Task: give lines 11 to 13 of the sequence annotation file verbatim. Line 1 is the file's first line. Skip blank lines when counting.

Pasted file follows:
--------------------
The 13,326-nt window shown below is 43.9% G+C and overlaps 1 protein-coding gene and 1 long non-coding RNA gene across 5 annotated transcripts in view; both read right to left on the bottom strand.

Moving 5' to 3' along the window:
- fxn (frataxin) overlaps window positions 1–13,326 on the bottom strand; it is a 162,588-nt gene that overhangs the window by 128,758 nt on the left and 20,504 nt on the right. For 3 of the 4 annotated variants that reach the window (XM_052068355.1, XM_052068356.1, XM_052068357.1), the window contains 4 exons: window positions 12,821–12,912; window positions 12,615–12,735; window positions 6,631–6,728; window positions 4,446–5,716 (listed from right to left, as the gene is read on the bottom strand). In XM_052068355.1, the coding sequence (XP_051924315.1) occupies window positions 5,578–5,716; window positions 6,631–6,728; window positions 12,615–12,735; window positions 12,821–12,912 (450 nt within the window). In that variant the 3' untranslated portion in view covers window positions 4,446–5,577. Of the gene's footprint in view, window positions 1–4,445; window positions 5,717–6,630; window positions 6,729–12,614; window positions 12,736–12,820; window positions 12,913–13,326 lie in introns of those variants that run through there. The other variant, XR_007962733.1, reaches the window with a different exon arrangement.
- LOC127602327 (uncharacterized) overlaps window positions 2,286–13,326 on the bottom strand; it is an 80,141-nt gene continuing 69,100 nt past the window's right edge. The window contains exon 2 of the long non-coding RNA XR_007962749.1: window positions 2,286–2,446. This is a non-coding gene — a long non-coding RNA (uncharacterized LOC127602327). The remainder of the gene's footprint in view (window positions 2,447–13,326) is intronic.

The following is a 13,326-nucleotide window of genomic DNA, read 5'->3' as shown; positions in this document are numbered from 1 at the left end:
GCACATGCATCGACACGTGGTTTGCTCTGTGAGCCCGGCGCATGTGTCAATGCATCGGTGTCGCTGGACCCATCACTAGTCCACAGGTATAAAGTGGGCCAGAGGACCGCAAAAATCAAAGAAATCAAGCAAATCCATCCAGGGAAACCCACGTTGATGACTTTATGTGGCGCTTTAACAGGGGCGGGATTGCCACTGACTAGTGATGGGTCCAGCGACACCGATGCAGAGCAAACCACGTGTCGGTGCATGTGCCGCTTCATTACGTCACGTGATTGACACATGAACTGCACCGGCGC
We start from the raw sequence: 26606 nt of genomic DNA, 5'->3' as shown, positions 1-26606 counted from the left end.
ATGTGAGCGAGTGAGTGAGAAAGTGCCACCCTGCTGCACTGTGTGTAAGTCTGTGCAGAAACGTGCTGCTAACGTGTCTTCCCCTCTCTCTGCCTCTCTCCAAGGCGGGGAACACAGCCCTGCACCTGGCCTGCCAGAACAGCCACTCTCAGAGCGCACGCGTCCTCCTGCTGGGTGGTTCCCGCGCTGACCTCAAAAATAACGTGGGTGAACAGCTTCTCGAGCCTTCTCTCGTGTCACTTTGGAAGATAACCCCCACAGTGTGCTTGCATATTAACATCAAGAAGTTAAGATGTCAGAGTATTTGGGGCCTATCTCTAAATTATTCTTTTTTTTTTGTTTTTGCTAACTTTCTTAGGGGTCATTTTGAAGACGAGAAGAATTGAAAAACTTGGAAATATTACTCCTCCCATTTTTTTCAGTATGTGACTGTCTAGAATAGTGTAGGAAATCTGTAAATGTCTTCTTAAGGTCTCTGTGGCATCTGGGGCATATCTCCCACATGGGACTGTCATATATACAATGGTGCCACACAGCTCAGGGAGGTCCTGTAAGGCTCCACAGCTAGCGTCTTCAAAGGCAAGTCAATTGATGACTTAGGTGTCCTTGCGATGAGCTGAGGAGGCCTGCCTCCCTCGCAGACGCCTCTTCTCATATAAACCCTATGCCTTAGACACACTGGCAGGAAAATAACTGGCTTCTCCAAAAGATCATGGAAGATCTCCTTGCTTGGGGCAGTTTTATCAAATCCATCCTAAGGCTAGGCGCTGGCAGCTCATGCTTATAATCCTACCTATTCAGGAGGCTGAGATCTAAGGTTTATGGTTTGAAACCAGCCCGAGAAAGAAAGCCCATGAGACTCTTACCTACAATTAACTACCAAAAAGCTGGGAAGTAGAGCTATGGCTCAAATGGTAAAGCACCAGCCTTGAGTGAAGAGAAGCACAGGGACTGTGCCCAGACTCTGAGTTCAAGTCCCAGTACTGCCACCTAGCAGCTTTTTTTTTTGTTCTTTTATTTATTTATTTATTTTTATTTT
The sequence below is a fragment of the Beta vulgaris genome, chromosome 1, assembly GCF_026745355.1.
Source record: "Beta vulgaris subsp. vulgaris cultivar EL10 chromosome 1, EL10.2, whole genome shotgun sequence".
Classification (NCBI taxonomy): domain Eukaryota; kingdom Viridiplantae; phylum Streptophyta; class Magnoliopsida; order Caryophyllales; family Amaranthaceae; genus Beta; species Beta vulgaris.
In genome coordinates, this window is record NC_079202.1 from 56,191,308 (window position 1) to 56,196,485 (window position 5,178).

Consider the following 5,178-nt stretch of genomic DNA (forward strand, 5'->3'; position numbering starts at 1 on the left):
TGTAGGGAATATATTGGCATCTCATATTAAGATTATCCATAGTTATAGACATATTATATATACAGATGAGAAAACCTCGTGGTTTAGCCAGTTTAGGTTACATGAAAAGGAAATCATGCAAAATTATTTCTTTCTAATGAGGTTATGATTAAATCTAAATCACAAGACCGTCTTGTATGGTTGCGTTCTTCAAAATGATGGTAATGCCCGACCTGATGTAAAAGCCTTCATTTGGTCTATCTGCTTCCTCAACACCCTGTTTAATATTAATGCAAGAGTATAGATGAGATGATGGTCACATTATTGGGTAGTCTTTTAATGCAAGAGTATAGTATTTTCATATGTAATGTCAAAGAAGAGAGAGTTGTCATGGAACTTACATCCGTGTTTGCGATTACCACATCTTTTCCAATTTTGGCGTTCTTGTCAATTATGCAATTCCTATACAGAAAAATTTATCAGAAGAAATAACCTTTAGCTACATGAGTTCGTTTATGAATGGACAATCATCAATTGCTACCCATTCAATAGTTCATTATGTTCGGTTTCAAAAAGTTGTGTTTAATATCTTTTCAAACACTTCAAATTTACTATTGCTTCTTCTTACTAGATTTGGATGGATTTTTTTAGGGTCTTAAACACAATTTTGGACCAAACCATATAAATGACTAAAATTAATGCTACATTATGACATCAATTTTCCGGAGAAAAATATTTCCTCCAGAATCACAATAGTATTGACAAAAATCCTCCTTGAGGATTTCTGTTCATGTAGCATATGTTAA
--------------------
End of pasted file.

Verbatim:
Classification (NCBI taxonomy): domain Eukaryota; kingdom Viridiplantae; phylum Streptophyta; class Magnoliopsida; order Caryophyllales; family Amaranthaceae; genus Beta; species Beta vulgaris.
In genome coordinates, this window is record NC_079202.1 from 56,191,308 (window position 1) to 56,196,485 (window position 5,178).

Consider the following 5,178-nt stretch of genomic DNA (forward strand, 5'->3'; position numbering starts at 1 on the left):